As the same requirements apply to all agencies, there would have to be very good "public interest" grounds for the granting of exemptions.
Australian Accounting Standards are issued by the Australian Accounting Standards Board. Neither the Treasurer nor the Treasury can exempt agencies from Australian Accounting Standards.
Where an exemption is granted from a requirement in the Regulation, details of the exemption must be disclosed in the notes to the financial report, together with the reasons for granting the exemption.
Restructures between NSW public sector agencies are generally treated as equity transfers, in accordance with Interpretation 1038.
The accounting treatment for restructures is outlined in TPP 09-3 Contributions by Owners made to Wholly Owned Public Sector Entities.
No. At a minimum, under the Public Finance and Audit Act 1983 (PFAA), each department and statutory body listed in Schedule 2 and 3 must prepare a separate financial report.
Except in limited circumstances, a cluster does not constitute a separate reporting entity. A cluster represents a strategic alignment of entities. A cluster typically includes a mixture of departments and statutory bodies listed in Schedules 2 and 3 to the PFAA including entities that are not subsidiaries.
No. The existence of a service agreement between a department and statutory body does not, of itself, mean that one entity controls the other, nor does it mean that the statutory body is ‘part’ of the department. Similarly, while the same person may be in control of more than one entity, this does not, of itself, mean that one entity controls the other. Refer NSWTC 15/05 Financial Reporting Requirements for NSW Government entities including those affected by restructures.
A statutory body will continue to have a separate legal existence and a requirement to prepare financial and annual reports until or unless dissolved (by having its legislation amended or repealed). A control relationship, however, will exist between the statutory body and a personnel services Division where staff is supplied by a special purpose service entity in terms of NSWTC 15/07 Financial and Annual Reporting requirements arising from personnel service arrangements; i.e. where its sole function is to provide personnel services to a single statutory body.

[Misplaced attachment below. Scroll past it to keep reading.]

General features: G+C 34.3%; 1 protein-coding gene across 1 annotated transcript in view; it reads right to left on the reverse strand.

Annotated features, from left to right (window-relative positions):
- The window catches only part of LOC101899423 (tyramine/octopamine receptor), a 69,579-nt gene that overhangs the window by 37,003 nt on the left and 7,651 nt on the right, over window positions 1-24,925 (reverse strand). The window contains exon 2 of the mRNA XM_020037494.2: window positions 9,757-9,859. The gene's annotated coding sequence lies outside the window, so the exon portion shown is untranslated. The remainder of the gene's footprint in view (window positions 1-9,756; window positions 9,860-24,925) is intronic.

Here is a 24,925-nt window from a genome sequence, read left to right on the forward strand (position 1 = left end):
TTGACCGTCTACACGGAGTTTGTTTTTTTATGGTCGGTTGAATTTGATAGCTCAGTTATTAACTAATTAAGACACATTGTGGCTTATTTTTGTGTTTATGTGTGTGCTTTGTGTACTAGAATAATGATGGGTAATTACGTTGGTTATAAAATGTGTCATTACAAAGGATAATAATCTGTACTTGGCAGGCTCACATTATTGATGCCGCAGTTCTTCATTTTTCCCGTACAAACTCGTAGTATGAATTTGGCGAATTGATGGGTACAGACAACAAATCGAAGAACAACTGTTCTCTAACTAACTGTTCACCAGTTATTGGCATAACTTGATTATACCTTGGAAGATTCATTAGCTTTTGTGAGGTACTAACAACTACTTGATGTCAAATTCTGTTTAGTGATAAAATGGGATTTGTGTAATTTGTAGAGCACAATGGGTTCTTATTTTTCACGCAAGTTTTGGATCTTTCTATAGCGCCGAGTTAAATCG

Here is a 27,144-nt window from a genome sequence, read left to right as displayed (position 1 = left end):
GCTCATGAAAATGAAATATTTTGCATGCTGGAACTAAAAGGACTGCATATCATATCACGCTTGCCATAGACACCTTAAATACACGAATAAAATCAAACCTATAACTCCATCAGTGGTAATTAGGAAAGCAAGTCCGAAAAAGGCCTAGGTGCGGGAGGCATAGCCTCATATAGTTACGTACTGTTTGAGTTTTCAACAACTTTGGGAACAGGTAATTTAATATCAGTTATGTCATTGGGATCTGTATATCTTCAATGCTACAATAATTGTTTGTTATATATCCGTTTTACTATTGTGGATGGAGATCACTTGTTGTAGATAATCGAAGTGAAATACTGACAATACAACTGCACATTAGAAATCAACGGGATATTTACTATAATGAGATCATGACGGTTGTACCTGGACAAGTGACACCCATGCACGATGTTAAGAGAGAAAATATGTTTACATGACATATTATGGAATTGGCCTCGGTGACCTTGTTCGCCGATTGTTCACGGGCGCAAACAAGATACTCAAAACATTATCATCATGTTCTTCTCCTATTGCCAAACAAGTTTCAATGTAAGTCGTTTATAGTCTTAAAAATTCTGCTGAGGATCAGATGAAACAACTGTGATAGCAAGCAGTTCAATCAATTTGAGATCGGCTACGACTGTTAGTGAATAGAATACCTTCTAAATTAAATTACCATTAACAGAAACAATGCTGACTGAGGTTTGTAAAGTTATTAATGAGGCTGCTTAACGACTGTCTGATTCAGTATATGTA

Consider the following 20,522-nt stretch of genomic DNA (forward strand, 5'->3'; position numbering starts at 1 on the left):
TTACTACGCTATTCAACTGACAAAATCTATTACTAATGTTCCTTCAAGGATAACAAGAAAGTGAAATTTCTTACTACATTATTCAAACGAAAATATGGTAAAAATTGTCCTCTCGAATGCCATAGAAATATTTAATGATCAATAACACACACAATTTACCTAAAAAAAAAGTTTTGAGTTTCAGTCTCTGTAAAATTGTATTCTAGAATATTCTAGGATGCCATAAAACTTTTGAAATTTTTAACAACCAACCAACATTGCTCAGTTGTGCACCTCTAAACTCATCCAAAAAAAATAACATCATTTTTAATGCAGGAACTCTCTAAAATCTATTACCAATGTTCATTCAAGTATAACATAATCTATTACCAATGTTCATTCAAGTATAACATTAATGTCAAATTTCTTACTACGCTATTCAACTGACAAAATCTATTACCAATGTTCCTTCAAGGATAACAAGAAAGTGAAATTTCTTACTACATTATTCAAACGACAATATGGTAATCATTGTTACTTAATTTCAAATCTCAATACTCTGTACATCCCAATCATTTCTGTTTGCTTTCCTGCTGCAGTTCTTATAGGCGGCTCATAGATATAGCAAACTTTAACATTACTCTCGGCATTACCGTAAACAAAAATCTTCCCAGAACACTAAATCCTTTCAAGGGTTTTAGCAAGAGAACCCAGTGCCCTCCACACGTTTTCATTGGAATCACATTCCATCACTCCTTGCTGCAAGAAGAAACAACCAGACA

No. Normally, when there is a restructure, transferred assets are derecognised by the transferor agency and any related revaluation surplus is transferred to retained earnings in accordance with Treasury’s mandates of options Circular (NSWTC16/02).
Departmental financial reports must be submitted to the responsible Minister (refer section 50C of the Constitution Act 1902). Many departments are responsible to more than one Minister (i.e. the Ministers are jointly responsible for the whole department). This means that the financial report must be submitted to all responsible Ministers.
Yes. Refer to Treasury Policy TPP 14-01 Valuation of Physical Non-Current Assets at Fair Value.
According to the State Owned Corporations Act 1989 (s 24A(1)), statutory SOCs are subject to the statutory body financial reporting requirements in the Public Finance and Audit Act 1983 and the Public Finance and Audit Regulation.
Limited exemptions have been allowed in respect of statutory SOCs based on an assessment of whether they operate “in competition” with other bodies or “not in competition”.
Statutory SOCs are not subject to Treasurer’s Directions. However, as part of the Statement of Corporate Intent, statutory SOCs are required to comply with a number of Treasury Circulars, as notified on an annual basis. This is necessary to ensure that the State’s consolidated accounts are prepared on a consistent basis.
It is also recommended that the Corporation adopt all other Treasury Circulars and documents on accounting policy matters, however, this recommendation represents non-mandatory, best practice guidance.
Last updated: 17/02/2021